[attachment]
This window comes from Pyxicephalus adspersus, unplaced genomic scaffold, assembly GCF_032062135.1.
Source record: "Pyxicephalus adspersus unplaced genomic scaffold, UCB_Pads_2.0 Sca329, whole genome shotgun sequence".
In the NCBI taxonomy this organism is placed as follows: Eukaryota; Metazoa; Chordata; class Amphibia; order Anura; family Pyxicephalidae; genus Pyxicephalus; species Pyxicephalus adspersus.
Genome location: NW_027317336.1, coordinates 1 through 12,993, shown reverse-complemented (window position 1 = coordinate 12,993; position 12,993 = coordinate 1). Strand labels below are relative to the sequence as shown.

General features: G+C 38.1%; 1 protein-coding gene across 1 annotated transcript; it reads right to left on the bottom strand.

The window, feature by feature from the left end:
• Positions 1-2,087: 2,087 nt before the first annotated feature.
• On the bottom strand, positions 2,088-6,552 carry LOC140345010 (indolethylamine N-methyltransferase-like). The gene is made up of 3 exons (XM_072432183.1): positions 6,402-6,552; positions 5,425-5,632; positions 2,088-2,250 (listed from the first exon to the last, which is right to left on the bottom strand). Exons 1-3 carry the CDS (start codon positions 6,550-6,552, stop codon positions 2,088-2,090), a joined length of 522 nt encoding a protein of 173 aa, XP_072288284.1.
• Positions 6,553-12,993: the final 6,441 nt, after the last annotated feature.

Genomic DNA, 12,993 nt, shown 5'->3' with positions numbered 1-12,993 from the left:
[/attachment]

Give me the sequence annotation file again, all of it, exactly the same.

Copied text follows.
This window comes from Pyxicephalus adspersus, unplaced genomic scaffold, assembly GCF_032062135.1.
Source record: "Pyxicephalus adspersus unplaced genomic scaffold, UCB_Pads_2.0 Sca329, whole genome shotgun sequence".
In the NCBI taxonomy this organism is placed as follows: Eukaryota; Metazoa; Chordata; class Amphibia; order Anura; family Pyxicephalidae; genus Pyxicephalus; species Pyxicephalus adspersus.
Genome location: NW_027317336.1, coordinates 1 through 12,993, shown reverse-complemented (window position 1 = coordinate 12,993; position 12,993 = coordinate 1). Strand labels below are relative to the sequence as shown.

General features: G+C 38.1%; 1 protein-coding gene across 1 annotated transcript; it reads right to left on the bottom strand.

The window, feature by feature from the left end:
• Positions 1-2,087: 2,087 nt before the first annotated feature.
• On the bottom strand, positions 2,088-6,552 carry LOC140345010 (indolethylamine N-methyltransferase-like). The gene is made up of 3 exons (XM_072432183.1): positions 6,402-6,552; positions 5,425-5,632; positions 2,088-2,250 (listed from the first exon to the last, which is right to left on the bottom strand). Exons 1-3 carry the CDS (start codon positions 6,550-6,552, stop codon positions 2,088-2,090), a joined length of 522 nt encoding a protein of 173 aa, XP_072288284.1.
• Positions 6,553-12,993: the final 6,441 nt, after the last annotated feature.

Genomic DNA, 12,993 nt, shown 5'->3' with positions numbered 1-12,993 from the left: